The Watery Finale of Queen Mary’s Vice Admiral

By Fiona Grahame Images By Martin Laird

It is very easy to think that we are the only ones who have ever lived in exceptional times. In every historical era people have faced challenges and adversities – threats even to the very existence of themselves and to their communities.

John Clere, was born into a well to do family during the turbulent reign of Henry VIII of England. You had to watch your step if you wanted to keep your head, and fulfil your ambitions, in Henry’s court. During his tyrannical reign Henry both tried to woo and subjugate Scotland, considering it part of his realm of England.

Henry VIII was Uncle to James V of Scotland but not to let family ties get in the way he conducted coastal and border raids on his neighbour, invading Scotland several times.

John Clere, inherited estates from both his mother and father. He was even a Member of the English Parliament for a spell. It was his service in England’s naval forces that was to be of interest to the Scots and to be his undoing.

Henry VIII died in 1547 and  his son, Edward VI  ruled before the throne passed to his sister Mary in 1553. She appointed John Clere, now knighted, as her Vice Admiral.

His second assignment in this role was to take him on the campaign trail against Scotland.

Orkney has always been an important archipelago. It’s location between mainland Scotland and the important fishing grounds to the North was a prime target for the English navy.

Mary of Guise, was regent of Scotland while her daughter, Mary Queen of Scots, was installed at the French court. Orkney, as part of Scotland, was under the governance of Bishop Robert Reid. He only visited Orkney a few times but this highly educated and politically savvy man made a lot of changes during his administration.

Arms of Abbot Robert Reid from Kinloss Abbey public domain image

In particular he improved many of the ecclesiastical buildings which had fallen into disrepair. He restored Kirkwall’s St Olaf’s Kirk and added to St Magnus Cathedral. He commissioned the artist Andrew Bairham to decorate the internal walls so the lovely sandstone you see inside today was once vividly coloured.

Bishop Reid also restored the 12th Century Bishop’s Palace, building the Round Tower, and brought to Orkney Guillaume Lubias, a gardener, to improve the Palace grounds.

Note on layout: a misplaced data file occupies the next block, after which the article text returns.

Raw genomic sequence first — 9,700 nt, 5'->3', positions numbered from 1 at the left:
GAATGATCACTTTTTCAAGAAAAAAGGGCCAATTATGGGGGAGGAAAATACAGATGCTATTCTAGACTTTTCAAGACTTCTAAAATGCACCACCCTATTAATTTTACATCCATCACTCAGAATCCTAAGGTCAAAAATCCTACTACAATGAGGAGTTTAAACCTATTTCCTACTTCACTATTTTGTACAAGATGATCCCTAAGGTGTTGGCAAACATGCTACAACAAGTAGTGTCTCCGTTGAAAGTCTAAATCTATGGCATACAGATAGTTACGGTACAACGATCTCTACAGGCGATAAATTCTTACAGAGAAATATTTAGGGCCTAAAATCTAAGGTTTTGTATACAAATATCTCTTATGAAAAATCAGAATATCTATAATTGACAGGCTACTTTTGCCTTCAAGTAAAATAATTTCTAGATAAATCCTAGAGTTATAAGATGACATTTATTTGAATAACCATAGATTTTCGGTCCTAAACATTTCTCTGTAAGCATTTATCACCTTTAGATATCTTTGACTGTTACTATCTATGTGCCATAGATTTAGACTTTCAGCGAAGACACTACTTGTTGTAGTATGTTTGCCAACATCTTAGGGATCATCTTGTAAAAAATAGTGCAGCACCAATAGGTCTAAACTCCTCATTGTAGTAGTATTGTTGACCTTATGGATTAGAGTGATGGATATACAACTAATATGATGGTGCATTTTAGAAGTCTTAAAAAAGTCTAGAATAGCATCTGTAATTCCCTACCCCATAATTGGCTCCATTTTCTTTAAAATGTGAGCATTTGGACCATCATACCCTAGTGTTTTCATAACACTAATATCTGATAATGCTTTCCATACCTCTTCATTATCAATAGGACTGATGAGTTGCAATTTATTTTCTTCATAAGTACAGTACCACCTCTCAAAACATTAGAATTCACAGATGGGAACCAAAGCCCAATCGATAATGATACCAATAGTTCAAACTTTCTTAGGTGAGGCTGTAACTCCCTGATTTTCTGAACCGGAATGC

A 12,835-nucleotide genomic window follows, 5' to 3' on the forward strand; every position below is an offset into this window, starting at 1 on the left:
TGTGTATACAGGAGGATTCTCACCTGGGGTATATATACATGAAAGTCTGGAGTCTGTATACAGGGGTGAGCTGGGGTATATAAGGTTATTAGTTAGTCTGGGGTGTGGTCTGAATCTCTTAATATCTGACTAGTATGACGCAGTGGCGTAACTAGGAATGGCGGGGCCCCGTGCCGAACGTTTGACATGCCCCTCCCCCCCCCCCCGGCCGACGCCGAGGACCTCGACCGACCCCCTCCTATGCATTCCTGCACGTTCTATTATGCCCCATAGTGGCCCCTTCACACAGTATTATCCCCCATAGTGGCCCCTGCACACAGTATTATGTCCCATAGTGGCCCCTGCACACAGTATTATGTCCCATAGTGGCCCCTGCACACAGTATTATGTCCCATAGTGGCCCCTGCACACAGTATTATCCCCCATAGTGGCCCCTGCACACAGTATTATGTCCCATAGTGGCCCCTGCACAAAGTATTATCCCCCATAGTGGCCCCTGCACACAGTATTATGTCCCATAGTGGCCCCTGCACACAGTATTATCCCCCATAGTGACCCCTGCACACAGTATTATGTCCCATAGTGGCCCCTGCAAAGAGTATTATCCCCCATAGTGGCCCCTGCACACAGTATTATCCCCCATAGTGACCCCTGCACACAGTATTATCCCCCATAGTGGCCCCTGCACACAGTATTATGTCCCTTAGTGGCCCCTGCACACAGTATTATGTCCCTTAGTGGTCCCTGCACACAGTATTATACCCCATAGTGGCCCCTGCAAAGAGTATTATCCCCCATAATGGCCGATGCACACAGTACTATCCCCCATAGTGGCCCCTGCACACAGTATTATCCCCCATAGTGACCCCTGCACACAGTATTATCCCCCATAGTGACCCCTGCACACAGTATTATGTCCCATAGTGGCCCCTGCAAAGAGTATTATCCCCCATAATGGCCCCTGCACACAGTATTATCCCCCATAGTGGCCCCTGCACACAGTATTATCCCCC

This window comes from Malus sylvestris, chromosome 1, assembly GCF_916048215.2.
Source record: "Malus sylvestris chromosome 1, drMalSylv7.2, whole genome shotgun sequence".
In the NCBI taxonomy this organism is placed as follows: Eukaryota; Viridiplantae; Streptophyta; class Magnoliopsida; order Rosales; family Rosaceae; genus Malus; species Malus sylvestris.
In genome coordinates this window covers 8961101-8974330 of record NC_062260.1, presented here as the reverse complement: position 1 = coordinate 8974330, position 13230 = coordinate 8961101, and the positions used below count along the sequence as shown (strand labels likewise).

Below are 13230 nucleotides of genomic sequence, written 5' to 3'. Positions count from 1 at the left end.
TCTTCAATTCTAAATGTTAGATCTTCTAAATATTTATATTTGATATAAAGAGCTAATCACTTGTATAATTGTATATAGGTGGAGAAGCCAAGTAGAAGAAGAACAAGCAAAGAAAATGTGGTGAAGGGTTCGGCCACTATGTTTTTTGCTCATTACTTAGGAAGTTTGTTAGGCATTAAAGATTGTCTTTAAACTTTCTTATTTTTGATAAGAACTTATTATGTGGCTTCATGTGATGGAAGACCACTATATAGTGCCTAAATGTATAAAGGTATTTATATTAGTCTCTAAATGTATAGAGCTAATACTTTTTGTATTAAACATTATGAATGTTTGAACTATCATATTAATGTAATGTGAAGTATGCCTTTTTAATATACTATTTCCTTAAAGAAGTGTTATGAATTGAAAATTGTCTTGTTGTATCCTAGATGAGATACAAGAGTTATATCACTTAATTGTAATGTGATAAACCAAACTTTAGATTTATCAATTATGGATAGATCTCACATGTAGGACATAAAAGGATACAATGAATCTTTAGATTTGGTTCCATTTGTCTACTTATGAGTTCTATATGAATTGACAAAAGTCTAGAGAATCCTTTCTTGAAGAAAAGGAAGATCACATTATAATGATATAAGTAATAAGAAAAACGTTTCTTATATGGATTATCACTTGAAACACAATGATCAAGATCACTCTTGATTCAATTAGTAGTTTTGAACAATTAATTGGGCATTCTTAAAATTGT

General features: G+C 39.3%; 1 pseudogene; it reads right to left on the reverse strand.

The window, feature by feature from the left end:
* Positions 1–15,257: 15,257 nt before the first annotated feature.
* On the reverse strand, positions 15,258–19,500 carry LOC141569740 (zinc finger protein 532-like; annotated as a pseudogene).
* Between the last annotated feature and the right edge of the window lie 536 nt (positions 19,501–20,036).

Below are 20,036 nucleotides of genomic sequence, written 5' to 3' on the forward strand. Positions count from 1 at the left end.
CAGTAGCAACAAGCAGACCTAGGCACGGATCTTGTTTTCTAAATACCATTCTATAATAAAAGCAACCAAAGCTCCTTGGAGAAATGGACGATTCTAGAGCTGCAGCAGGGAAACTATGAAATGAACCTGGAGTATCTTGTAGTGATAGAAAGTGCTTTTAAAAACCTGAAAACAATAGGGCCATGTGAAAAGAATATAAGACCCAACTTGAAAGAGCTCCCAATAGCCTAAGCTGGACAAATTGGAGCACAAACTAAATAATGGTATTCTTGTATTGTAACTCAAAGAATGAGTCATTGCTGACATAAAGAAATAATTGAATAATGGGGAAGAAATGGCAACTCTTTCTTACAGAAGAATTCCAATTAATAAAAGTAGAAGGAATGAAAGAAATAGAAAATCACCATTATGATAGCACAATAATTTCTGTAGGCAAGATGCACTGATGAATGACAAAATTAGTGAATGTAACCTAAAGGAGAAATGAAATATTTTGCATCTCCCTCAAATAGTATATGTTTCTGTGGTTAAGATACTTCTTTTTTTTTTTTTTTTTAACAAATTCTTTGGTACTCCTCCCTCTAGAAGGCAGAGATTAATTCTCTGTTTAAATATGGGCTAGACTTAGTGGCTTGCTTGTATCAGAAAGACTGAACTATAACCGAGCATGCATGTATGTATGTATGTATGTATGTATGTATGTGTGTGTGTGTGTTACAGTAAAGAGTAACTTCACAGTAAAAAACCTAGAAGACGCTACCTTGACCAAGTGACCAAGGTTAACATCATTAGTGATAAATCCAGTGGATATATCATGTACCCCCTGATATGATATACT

Bishops Palace, Kirkwall, tail lights at sunrise credit: Martin Laird

In August of 1557, the Vice Admiral of England, Sir John Clere, arrived in the waters around Orkney with a fleet of 13 ships. On the 11th and 12th the English force came ashore at Kirkwall. They soon captured the Cathedral and burned part of the town.

Kirkwall Castle was a formidable structure with thick well defended walls. Heavy artillery was brought ashore in an attempt to take the castle. Land has since been reclaimed but once the sea came further into the town than it does today. This meant that heavy artillery could be more easily brought in.

When you look at Kirkwall today you can see how close together all these buildings are. The Bishop’s Palace is opposite the Cathedral and the Castle which no longer exists was just a few yards away. It is hard to imagine the bloody fighting and destruction that took place in what is now a gentrified town centre.

The site of Kirkwall Castle Credit: Martin Laird

For the defenders it must have been a case of holding out till reinforcements came. By the 13th the English made an attempt to capture The Bishop’s Palace. They were met by a force of 3,000 Orcadians.

As is the case in so many events in Orkney’s past, the weather was to play an even greater role than the men of Orkney.  A great storm arose and the English ships were trapped. A chaotic retreat took place as panic ensued amongst the invading force. Harried by the Orcadians and hampered by the heavy artillery they had transported ashore, the English took to their small landing boats and tried to make it to their ships.

Vice Admiral Sir John Clere drowned when his boat capsized. In all 97 of the invading force were killed including 3 ships’ captains. The large pieces of abandoned English artillery were captured as were many prisoners who were subsequently held to ransom.

For Queen Mary of England it was a naval disaster. The English held an inquiry into the disorders committed by their forces which even in the 16th Century had been shocking. For Bishop Reid there was not much to be victorious about as he died a year later in Dieppe on his homeward journey having been present at the marriage of Mary, Queen of Scots to Francis, Dauphin of France.

This article was first published in iScot Magazine.

3000 John Clere this is Kirkwall Credit: Martin Laird

2 replies »

  1. I very much enjoy all of the articles written by you, Fiona! Of great interest, concise, illuminating, well written – I have them saved for re-reading.

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